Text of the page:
But she definitely -- I played her a few months ago in Hong Kong. That was an exhibition. That was our preparation for Australia, and it was a tough match. We'll see.

Q. Is this a fun level coming in to play with your success, having fun, then to say I don't have to worry about my shoulder now, I can actually enjoy it?
MARIA SHARAPOVA: Just being able to step on the line and not worrying if you're going to throw your shoulder out at any second, that helps a lot mentally when you're out there.
It's a great feeling. I mean, there's no doubt about it. We're all athletes, and it's not like we wake up and nothing hurts. I mean, we're always dealing with little things here and there, but we don't necessarily come out and set up a press conference to announce our little injuries.

Q. But the fun level, is that an important part of your success, enjoying playing, besides the injury part? Just saying this is fun for me besides I'm competitive, as well?
MARIA SHARAPOVA: I mean, that's the best part about it is it's fun. I mean, I love competing. I love going out there. I love the moments where you have to, you know, dig deep and find a way to win.
For me, that's -- since I was young, that's what it was all about. I mean, unfortunately I was in those situations where I could have dug deep in Australia and didn't, and you end up losing the match and you're going home.
It's tough. But, you know, you still have to go out there. And if you feel you can be better than you were, you are, then I think you should go back out there and work hard.

Q. What do you think has improved the most since surgery? And I'm not talking about physically, because you spent so much time on the practice court working on a lot of different things. What do you think has improved the most that you can actually bring in the matches?
MARIA SHARAPOVA: I feel like I'm returning a lot better, maybe not by today's match. I think there are many matches that got me through the matches with my return, especially last summer when I was wasn't serving great.
I don't know. I mean, I'm not going to spill all the beans here. (laughter.)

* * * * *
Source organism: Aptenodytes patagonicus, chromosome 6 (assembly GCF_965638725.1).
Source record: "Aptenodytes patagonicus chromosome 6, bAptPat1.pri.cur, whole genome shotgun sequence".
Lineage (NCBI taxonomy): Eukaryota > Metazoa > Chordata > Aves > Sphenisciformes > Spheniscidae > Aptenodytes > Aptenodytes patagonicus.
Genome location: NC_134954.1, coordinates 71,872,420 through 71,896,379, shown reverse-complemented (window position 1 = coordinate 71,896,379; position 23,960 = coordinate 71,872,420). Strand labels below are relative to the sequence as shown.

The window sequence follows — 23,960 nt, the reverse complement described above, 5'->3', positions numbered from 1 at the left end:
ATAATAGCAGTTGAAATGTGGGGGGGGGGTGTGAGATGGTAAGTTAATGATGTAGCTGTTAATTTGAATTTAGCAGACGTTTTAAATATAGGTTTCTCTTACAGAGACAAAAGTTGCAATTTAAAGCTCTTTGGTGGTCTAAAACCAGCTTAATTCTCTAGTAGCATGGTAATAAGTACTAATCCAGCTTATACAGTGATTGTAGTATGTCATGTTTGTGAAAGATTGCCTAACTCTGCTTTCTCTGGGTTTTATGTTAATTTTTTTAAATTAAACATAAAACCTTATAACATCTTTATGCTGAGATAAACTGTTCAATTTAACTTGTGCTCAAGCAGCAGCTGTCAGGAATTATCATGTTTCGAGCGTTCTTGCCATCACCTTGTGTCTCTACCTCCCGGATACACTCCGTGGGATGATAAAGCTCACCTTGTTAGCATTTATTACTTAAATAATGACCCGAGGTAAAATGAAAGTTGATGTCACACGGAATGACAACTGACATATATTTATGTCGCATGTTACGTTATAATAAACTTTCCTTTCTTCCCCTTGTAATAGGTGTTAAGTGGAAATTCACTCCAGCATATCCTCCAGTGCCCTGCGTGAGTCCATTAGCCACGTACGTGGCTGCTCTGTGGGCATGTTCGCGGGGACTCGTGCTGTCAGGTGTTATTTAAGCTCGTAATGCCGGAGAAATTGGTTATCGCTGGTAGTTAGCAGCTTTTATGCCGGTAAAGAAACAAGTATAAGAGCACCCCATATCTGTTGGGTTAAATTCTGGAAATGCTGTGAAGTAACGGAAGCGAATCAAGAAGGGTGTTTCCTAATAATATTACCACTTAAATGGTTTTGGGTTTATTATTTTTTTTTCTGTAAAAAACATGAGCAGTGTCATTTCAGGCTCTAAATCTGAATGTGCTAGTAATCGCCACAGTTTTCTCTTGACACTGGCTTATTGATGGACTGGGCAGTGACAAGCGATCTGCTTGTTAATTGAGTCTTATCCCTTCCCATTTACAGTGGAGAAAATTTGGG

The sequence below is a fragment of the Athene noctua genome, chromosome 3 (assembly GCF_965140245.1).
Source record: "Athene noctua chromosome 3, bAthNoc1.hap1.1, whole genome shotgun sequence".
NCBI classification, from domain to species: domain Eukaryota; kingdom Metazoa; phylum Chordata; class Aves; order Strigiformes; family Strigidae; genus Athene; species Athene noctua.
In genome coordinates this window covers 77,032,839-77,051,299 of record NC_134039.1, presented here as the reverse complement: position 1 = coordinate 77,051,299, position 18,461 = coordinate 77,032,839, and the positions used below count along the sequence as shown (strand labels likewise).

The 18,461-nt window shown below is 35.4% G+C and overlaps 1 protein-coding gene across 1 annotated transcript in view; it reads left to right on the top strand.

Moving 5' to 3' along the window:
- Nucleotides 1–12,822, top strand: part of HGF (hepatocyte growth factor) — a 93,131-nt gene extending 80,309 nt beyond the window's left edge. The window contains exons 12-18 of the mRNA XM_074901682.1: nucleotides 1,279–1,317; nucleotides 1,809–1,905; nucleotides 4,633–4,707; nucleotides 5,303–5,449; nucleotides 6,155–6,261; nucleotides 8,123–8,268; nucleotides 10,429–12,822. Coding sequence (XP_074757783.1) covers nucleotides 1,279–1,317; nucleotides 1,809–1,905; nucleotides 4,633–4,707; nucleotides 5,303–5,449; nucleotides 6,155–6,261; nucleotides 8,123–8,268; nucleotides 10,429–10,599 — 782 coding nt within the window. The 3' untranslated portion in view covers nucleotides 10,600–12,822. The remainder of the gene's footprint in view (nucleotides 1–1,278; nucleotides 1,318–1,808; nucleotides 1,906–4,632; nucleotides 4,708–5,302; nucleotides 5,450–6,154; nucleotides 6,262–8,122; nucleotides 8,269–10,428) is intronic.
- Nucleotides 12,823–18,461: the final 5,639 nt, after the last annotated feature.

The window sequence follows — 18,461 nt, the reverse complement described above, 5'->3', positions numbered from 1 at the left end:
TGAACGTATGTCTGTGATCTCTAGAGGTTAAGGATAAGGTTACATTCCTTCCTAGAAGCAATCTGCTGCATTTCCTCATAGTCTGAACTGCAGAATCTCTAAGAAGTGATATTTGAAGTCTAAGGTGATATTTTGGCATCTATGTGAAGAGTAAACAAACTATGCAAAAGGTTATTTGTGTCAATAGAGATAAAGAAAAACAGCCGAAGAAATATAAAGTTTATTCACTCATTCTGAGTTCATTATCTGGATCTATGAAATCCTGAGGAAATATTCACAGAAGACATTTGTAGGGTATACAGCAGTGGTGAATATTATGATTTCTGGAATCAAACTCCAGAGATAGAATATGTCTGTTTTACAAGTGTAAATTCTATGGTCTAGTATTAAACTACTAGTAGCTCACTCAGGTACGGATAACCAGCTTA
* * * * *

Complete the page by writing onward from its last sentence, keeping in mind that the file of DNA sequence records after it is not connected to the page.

Q. So when you see, I mean, someone like Justine have a rough match today; we saw Kim lose sort of surprisingly in Australia, I mean, all of you are coming back, is that sort of what you expect to see, that they're going to stumble from time to time?
MARIA SHARAPOVA: Everybody is coming from a little bit of a different position in their careers and their lives, and all of our comebacks are a little bit different. Kim had a baby and came back and won a Grand Slam. You know, so just because she lost in Australia can't be saying she's having a downfall. I'd take a win at a Grand Slam second or third tournament back any day. (laughter.)
You know, Henin who was retired and all of a sudden came back. You know, she's a competitor and it's probably tough sitting at home and, you know, watching everyone else compete and knowing that you're not in the draw. I knew the feeling for a while.
Me, someone that, you know, still has many years to go and that's in a little bit of a different stage than those two girls I mentioned, coming from, you know, surgery. Everyone is in a little bit of a different spot, and I think that makes it more interesting, you know, in a way.

Q. Are you patient to get back to where you were?
MARIA SHARAPOVA: I mean, I think when the time is going to be right it will happen. I can only -- I can only do a certain amount of things, you know, just let things happen. And if they don't happen, then what am I going to do? I'm not just going to drive off a cliff or something. (laughter.)
Honestly, when I'm sitting there in the press conference of the Australia Open after you lose listening to some of those questions, I mean, you'd think I committed a crime or something, you know? Really.
I mean, there is a way to get somebody down, it's just like, Go to one of those press conferences.

Q. That damn media again.
MARIA SHARAPOVA: Just get a car and drive off the cliff. I mean, if I let those things bother me, then I don't think I'd ever be back after the injury. You just -- many of the girls just have to be so strong mentally just to be out there and competing.

Q. But you get surprised by your own losses occasionally, no?
MARIA SHARAPOVA: I get surprises when I feel that -- that my level of play wasn't where it was supposed to be. I get more mad at the fact that I kind of let my opponent win the match because I did something wrong, not because she did something so well. That's always more frustrating.
I mean, today could have been a great example.